It’s Time to Let Bankers Face a Darwinian Fate

When the pandemic hit, regulators and policymakers around the world raced to cushion the blow to the economy and keep banks functioning. From guaranteeing loans to rolling out payment holidays to easing capital demands, the aim was to ensure borrowers would have some breathing space and that credit wouldn’t seize up. It worked.

Buoyed by their successes, regulators need to embrace yet bolder action: letting at least the fittest lenders resume investor payouts.

The European Central Bank and the Bank of England, which are due to give fresh guidance this month, are reportedly considering a partial return to dividends. Failing to do so would undermine confidence in the supervisors as much as in the firms they oversee. Despite the uncertainty that still lingers on the strength of the economic rebound, tarring all lenders with the same brush only holds back the stronger ones. The longer that continues, the greater the damage will be on the entire sector. 

We’ve come a long way since March, when regulators in effect imposed a blanket ban on payouts. At the time, it was a controversial but necessary move. Banks are required to hold certain amounts of capital to ensure they can remain solvent through a crisis, though they are free to allocate their excess reserves as they see fit. But preserving financial stability during the pandemic was what mattered most. What’s needed now is for the fittest lenders to be able to pull away from the pack. 

To be fair, some top regulators worry that little has changed since the onset of the crisis. Many companies and households remain on government-backed life support. And the sheer magnitude of assistance is hard to ignore: As of June, about 7.5% of total loans — or $1 trillion worth — was subject to payment holidays in Europe, with the figure at some firms peaking at as much as half of their total loans.

Just this week the European Banking Authority gave borrowers yet more time to seek payment delays amid the fresh autumn lockdowns, while the International Monetary Fund warned that the new restrictions on people’s activities are dragging the euro area back into a slump. Dividends and buybacks should stay on hold until the recovery is “well underway,” the IMF said. There is still little visibility into which customers will be able to honor their debt.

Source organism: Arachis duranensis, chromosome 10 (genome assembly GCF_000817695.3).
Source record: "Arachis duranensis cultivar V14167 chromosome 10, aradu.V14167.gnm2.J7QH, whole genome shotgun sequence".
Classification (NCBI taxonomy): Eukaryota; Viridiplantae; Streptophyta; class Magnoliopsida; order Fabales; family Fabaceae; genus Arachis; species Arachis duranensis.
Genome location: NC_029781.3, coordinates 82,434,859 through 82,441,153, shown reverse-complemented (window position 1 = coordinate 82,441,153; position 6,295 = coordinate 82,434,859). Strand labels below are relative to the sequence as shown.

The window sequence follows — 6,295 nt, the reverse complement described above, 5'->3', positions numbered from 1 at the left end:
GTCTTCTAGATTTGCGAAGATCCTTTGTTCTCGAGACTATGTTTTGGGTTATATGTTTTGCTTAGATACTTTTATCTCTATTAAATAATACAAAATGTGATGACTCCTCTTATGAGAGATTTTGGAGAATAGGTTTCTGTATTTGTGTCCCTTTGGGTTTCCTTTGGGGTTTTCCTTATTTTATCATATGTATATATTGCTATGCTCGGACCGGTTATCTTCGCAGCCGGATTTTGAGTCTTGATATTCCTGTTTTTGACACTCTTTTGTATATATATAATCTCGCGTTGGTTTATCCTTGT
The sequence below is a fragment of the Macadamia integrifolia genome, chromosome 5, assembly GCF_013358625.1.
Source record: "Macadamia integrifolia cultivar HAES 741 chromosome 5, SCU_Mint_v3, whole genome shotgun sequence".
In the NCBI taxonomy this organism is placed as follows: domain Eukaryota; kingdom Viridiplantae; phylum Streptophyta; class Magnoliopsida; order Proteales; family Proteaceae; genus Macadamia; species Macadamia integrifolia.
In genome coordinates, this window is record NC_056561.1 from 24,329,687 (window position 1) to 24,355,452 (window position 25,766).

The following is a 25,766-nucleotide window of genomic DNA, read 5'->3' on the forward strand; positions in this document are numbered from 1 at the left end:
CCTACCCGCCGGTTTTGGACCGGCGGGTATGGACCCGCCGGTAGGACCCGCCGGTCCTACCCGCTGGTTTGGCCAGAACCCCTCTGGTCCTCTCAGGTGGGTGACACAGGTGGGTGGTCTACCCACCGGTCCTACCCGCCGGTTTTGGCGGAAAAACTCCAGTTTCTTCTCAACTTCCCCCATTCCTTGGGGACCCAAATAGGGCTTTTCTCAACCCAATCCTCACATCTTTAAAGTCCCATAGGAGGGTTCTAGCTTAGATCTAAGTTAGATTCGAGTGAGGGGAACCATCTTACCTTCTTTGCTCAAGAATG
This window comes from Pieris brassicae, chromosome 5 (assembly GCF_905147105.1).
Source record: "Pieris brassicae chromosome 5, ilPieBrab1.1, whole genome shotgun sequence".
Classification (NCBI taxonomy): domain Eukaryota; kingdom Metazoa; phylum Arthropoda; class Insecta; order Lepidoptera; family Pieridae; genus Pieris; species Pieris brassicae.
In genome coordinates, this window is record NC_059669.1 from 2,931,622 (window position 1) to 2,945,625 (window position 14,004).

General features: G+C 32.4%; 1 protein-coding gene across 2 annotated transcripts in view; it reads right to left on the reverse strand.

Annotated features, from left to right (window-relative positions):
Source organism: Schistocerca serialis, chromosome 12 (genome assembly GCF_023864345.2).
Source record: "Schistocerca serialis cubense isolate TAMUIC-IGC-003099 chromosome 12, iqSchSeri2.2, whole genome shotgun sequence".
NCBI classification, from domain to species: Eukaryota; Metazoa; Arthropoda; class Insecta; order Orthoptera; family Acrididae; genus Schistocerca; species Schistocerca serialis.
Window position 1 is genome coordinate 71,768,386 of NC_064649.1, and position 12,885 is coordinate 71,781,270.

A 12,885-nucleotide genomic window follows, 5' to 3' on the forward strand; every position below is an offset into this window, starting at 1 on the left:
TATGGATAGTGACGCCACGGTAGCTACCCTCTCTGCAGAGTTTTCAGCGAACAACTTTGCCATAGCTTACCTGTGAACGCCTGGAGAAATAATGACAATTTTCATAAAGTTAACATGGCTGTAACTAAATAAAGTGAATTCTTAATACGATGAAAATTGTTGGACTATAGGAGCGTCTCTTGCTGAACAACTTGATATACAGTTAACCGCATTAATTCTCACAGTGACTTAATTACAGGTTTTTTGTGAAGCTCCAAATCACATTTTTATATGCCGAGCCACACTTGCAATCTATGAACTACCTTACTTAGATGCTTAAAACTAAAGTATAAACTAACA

What’s more, though banks went into the crisis with large amounts of capital, and many have even improved their buffers in recent months, this sign of strength does require a certain degree of faith. The top European lenders have set aside funds for potential Covid-related losses that total less than 1% of their loans — which could be a tiny amount if economies do not recover to pre-pandemic levels for years to come. It’s worth noting, too, that banks’ capital positions also improved because lenders postponed dividends and granted temporary regulatory relief.

So, the doomsayers say, it’s anyone’s guess whether banks will be able to withstand the hit of the pandemic once it crystallizes.

The reality, however, is that supervisors have a pretty good sense of which institutions can weather the shock better than others and which lenders can continue to generate capital post-pandemic. Of course, it would have been nice to have the stress tests planned for next summer done sooner to get more transparency. But prolonging an industry-wide restriction on investor payouts only raises concerns that the entire sector can’t generate profits, penalizing healthier banks and making it harder for them to attract investors. And investing in technology has become even more pressing amid the rapid shift to digital.

Some officials are indeed leaning toward a return to payouts for some banks. They should be listened to. Many banks were struggling well before Covid-19 struck. By allowing those that appear sound to repay shareholders, they would let a much needed shakeout in the crowded banking industry run its course. That would be a sign of confidence that investors would be hard pressed to ignore.

This column does not necessarily reflect the opinion of the editorial board or Bloomberg LP and its owners.

Elisa Martinuzzi is a Bloomberg Opinion columnist covering finance. She is a former managing editor for European finance at Bloomberg News.

©2020 Bloomberg L.P.

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